ESP8266 Thing Development Board Hookup Guide

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Introduction

The ESP8266 is a cost-effective, and very capable WiFi-enabled microcontroller. Like any microcontroller, it can be programmed to blink LEDs, trigger relays, monitor sensors, or automate coffee makers, and with an integrated WiFi controller, the ESP8266 is a one-stop shop for almost any Internet-connected project. To top it all off, the ESP8266 is incredibly easy-to-use: firmware can be developed in Arduino and uploaded over a simple, serial interface.

To take advantage of all of those benefits, we’ve created the ESP8266 Thing Development Board – an ESP8266 development board, with an integrated FTDI USB-to-Serial chip.

SparkFun ESP8266 Thing - Dev Board

SparkFun ESP8266 Thing - Dev Board

WRL-13711
$16.95
68

The ESP8266 Thing Development Board breaks out all of the module’s pins, and the USB-to-serial converter means you don’t need any peripheral components to program the chip. Just plug in a USB cable, download the Arduino board definitions, and start IoT-ing.

Covered in this Tutorial

This tutorial will help you get your ESP8266 Thing Development Board from zero to Internet-controlled blinking. It’s split into the following sections:

  • Hardware Overview – A quick rundown of the Thing Development Board’s components and pinout.
  • Hardware Setup – Tips and recommendations on what to solder to the Thing Development Board’s I/O pins.
  • Setting Up Arduino – What truly makes the ESP8266 so powerful is its potential for Arduino-compatibility.
  • Example Sketch: Web Server – Run an HTTP server on the Thing. Use it to serve web pages, print status messages, and control LEDs!
  • Example Sketch: Blink with Blynk – One of our favorite new toys is the Blynk phone app, which allows you to toggle LEDs and monitor inputs with a simple multi-platform phone app.
  • Using the ESP8266 in Arduino – A few gotchya’s to look out for when programming the ESP8266 in Arduino.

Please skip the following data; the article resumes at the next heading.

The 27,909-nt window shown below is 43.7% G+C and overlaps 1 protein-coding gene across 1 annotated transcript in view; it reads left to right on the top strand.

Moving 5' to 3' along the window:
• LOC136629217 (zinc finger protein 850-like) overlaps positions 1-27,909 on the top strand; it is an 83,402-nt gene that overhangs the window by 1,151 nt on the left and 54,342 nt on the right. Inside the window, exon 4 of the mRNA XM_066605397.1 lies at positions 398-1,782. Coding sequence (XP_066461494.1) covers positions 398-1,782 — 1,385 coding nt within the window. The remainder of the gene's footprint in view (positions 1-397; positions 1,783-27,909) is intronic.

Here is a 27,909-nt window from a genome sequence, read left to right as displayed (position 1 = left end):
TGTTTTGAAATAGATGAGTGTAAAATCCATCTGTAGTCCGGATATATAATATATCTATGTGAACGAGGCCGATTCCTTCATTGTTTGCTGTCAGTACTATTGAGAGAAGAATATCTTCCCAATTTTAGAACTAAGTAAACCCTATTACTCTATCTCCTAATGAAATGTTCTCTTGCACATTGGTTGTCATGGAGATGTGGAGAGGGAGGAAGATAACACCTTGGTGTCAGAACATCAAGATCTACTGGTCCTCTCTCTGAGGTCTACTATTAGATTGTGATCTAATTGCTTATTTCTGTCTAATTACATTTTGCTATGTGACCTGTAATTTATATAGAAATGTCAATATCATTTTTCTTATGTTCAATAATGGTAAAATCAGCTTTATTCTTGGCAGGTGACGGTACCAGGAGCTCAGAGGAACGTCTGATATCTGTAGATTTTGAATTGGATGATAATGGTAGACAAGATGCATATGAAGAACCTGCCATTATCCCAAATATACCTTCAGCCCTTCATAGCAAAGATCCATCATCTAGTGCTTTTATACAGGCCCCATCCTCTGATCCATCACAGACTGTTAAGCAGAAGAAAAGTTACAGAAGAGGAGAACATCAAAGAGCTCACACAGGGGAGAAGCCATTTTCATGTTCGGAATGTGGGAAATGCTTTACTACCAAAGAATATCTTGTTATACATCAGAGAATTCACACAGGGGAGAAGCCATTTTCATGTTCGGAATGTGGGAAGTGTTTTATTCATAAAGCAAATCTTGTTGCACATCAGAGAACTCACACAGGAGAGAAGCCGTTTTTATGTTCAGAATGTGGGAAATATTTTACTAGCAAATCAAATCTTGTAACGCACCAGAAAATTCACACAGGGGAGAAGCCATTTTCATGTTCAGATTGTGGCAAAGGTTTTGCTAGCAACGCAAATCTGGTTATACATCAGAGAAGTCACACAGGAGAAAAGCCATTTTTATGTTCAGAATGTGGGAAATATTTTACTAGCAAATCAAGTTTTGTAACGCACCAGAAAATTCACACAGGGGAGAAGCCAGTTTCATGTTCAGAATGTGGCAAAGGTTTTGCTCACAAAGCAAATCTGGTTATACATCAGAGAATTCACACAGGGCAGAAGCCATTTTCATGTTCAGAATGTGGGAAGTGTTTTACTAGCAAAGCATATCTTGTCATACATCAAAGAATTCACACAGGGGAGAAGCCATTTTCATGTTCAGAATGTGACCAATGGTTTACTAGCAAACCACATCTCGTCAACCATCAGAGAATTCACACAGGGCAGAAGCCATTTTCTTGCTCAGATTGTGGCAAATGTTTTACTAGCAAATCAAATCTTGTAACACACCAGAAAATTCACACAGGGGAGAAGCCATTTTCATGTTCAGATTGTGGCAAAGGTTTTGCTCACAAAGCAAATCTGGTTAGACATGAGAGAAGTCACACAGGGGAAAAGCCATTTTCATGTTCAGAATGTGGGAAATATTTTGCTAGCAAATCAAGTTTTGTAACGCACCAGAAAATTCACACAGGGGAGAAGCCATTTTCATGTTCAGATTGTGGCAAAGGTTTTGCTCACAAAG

Required Materials

Beyond the ESP8266 Thing Development Board itself, all you should need to get started is a micro-B USB Cable, which will deliver power the board and set up our USB programming interface.

Depending on how you want to use the board, you may also want to add male headers, female headers, or hedge your bets with 10-pin stackable headers.

Break Away Headers - Straight

Break Away Headers - Straight

PRT-00116
$1.50
20
USB micro-B Cable - 6 Foot

USB micro-B Cable - 6 Foot

CAB-10215
$4.95
11
Female Headers

Female Headers

PRT-00115
$1.50
7
Arduino Stackable Header - 10 Pin

Arduino Stackable Header - 10 Pin

PRT-11376
$0.50
2

Suggested Reading

Before continuing on with this tutorial, you may want to familiarize yourself with some of these topics if they’re unfamiliar to you:

Hardware Overview

The ESP8266 Thing Development Board is a relatively simple board. The pins are broken out to two parallel, breadboard-compatible rows. The USB connector sits next to an optional power supply input, and an ON/OFF switch – controlling power to the ESP8266 – sits next to that. And LEDs towards the inside of the board indicate power, charge, and status of the IC.

ESP8266 Dev Board top view

This section provides a quick overview of the Thing Dev Board’s main components.

Serial and I2C Header

The header on the left provides an interface for serial, I2C, and power:

Pin LabelESP8266 I/O Function(s)Notes
GNDGround (0V).
3V33.3V
2GPIO2, SDACan either be used as ESP8266 GPIO2 or I2C serial data (SDA).
14GPIO14, SCL, SCLKCan either be used as ESP8266 GPIO14 or I2C serial clock (SCL).
Also used as the SPI clock (SCLK).
RSTThe ESP8266's active-low reset input. The board includes a 10kΩ pull-up resistor on this pin.
TXGPIO7, TX1ESP8266 UART1 data output.
RXGPIO8, RX1ESP8266 UART1 data input.
5VUSB supply output. If USB is connected, this pin will supply about 4.8V.
NCNot connected to anything.
GNDGround (0V).

The top portion of this header breaks out the ESP8266’s I2C interface, a popular interface for a variety of sensors including motion sensor, light sensor, digital-to-analog converter, or OLED display, I2C is often the protocol of choice.

If you need the extra I/O, instead of I2C, the SDA and SCL pins can be used as GPIO 2 and 14 respectively. The SCL pin also serves as the clock (SCLK) for the ESP8266’s SPI interface.

The lower part of the header breaks out one of the ESP8266’s serial UARTs. This serial port is used to program the thing, so be careful using it for other tasks.

General I/O Header

The rest of the power, control, and I/O pins are broken out on the other side of the board. They are:

Pin LabelESP8266 I/O FunctionNotes
GNDGround (0V).
VINUSB connected: ~5V output
Can alternatively be used as a voltage supply input to the 3.3V regulator.
5GPIO5This pin is also tied to the on-board LED.
0GPIO0
4GPIO4
13GPIO13, MOSIHardware SPI MOSI
12GPIO12, MISOHardware SPI MISO
16GPIO16, XPDCan be connected to reset to wake the ESP8266 from deep sleep mode.
ADCA0A 10-bit ADC with a maximum voltage of 1V.
15GPIO15

External Power Supply

If your project requires a power source other than USB, the Thing Dev Board includes footprints for a 2-pin JST, 2-pin 3.5mm screw terminal, or a simple 0.1"-pitch 2-pin header.